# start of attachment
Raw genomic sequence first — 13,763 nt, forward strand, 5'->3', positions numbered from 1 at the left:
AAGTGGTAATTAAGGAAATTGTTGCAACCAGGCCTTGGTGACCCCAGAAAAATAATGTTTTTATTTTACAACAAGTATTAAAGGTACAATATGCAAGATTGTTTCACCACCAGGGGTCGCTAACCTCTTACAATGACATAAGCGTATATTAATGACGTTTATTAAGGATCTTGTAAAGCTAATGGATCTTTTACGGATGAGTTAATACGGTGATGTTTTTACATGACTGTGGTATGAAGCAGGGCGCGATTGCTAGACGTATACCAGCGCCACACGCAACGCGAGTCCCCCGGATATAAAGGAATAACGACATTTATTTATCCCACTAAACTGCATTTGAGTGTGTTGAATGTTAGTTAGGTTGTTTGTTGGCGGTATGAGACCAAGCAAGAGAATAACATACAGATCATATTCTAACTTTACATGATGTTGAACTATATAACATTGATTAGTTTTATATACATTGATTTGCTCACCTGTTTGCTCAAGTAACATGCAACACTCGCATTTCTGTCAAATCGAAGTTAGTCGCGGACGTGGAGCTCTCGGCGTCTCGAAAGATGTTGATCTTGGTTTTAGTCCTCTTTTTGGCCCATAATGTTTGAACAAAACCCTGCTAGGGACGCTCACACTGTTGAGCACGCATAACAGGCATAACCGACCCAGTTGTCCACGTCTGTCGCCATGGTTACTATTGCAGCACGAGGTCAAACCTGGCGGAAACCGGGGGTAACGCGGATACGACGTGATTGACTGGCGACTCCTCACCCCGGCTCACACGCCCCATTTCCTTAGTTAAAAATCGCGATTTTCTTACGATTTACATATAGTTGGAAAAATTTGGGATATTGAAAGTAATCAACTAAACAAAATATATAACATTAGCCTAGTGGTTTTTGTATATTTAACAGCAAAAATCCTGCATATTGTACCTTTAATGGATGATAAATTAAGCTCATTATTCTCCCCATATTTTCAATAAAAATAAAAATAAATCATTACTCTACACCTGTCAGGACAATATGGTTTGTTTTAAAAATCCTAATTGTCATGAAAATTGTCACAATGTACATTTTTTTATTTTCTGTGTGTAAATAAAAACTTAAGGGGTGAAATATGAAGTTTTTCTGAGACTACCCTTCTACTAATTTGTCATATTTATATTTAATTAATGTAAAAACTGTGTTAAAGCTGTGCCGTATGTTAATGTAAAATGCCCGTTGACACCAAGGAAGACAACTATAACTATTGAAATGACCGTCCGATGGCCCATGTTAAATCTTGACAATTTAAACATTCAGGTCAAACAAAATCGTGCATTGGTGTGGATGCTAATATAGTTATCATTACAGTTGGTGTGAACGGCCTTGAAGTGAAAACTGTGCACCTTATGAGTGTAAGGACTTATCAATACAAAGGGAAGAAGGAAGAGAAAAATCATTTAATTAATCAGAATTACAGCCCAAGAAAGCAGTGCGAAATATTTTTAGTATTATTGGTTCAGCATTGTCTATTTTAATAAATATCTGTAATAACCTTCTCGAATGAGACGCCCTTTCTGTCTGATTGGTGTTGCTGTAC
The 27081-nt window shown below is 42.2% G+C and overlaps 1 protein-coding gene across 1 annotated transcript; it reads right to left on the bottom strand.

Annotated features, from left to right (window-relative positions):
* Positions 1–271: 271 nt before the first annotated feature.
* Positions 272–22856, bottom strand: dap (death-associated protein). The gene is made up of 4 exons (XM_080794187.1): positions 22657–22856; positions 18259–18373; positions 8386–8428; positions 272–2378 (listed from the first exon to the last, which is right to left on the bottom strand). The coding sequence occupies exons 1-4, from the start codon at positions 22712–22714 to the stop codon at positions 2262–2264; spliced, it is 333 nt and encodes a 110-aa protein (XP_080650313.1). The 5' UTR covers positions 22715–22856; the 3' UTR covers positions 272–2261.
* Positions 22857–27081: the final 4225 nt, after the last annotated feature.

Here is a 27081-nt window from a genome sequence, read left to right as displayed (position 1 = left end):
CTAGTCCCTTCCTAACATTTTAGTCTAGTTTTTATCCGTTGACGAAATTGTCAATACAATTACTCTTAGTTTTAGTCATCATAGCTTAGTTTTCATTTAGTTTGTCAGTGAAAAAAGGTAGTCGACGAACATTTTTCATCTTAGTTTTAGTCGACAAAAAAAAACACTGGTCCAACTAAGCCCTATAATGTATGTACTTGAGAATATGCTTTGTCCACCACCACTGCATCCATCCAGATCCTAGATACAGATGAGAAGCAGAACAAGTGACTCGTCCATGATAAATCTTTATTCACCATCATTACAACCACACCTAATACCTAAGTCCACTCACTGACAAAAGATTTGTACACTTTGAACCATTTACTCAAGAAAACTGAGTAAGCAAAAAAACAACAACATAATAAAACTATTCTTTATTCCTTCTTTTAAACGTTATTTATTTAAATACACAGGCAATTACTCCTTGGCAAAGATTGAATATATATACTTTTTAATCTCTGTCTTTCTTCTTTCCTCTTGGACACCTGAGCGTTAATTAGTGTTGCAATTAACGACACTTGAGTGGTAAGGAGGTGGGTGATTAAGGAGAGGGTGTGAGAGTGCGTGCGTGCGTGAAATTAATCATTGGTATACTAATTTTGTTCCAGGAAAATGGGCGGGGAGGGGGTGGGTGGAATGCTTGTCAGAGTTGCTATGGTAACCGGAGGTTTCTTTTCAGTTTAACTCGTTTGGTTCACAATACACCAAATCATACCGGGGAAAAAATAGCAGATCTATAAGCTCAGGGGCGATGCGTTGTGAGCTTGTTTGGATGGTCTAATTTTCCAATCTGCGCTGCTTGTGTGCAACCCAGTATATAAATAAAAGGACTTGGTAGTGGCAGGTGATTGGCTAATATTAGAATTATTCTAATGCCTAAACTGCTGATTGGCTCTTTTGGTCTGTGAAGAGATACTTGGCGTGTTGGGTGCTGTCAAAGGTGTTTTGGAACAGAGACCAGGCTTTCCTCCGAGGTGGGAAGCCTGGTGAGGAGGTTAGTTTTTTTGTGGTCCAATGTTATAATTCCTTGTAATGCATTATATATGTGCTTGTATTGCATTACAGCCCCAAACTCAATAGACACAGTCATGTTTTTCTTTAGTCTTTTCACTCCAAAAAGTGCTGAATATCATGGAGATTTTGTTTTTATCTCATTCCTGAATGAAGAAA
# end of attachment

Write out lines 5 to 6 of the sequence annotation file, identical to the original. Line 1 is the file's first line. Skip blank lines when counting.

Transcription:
* Positions 1–271: 271 nt before the first annotated feature.
* Positions 272–22856, bottom strand: dap (death-associated protein). The gene is made up of 4 exons (XM_080794187.1): positions 22657–22856; positions 18259–18373; positions 8386–8428; positions 272–2378 (listed from the first exon to the last, which is right to left on the bottom strand). The coding sequence occupies exons 1-4, from the start codon at positions 22712–22714 to the stop codon at positions 2262–2264; spliced, it is 333 nt and encodes a 110-aa protein (XP_080650313.1). The 5' UTR covers positions 22715–22856; the 3' UTR covers positions 272–2261.